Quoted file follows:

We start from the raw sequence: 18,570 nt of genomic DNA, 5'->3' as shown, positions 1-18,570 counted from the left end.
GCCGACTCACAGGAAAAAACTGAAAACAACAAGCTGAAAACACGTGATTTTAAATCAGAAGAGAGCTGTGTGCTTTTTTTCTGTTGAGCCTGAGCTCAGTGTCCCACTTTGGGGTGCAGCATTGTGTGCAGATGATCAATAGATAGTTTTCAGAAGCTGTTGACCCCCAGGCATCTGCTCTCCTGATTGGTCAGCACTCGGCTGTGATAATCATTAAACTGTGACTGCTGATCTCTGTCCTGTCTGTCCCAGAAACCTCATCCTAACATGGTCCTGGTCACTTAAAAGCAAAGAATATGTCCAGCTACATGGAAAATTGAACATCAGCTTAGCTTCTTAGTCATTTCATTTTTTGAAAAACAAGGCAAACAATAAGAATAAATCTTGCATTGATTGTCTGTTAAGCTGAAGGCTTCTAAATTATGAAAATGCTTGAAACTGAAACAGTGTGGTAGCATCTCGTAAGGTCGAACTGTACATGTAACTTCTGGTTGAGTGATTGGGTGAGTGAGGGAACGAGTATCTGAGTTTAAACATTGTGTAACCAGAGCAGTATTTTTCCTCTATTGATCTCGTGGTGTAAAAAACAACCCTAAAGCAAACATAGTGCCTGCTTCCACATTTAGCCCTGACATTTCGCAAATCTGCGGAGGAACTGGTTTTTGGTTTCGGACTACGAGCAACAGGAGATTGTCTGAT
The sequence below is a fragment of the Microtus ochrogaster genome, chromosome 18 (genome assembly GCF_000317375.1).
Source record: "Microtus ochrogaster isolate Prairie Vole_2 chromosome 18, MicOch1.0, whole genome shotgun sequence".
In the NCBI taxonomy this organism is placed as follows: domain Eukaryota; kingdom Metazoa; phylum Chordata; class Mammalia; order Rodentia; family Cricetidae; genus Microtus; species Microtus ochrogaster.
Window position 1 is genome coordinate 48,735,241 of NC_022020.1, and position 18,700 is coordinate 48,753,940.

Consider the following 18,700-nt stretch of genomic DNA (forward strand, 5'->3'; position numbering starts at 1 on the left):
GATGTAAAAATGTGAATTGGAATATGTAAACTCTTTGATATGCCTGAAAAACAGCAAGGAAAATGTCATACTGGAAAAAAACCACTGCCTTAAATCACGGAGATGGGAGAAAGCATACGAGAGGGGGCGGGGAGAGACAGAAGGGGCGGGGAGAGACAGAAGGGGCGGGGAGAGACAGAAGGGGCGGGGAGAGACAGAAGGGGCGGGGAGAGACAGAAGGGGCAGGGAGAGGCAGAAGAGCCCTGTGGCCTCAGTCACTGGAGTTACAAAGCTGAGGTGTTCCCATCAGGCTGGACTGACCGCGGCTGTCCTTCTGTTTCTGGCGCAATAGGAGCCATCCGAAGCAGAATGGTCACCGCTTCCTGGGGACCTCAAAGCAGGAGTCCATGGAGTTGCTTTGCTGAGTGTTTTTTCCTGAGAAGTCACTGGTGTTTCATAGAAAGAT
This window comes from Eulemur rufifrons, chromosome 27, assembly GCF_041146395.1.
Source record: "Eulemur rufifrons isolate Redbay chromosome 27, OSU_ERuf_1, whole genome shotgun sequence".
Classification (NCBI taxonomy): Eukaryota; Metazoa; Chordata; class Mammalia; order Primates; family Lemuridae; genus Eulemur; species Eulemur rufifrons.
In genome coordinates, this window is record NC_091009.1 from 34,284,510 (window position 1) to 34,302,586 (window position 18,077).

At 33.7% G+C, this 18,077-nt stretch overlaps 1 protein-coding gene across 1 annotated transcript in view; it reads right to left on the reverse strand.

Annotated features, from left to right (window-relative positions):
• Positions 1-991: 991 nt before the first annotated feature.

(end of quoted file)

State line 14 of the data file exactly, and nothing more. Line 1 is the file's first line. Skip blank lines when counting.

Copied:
Annotated features, from left to right (window-relative positions):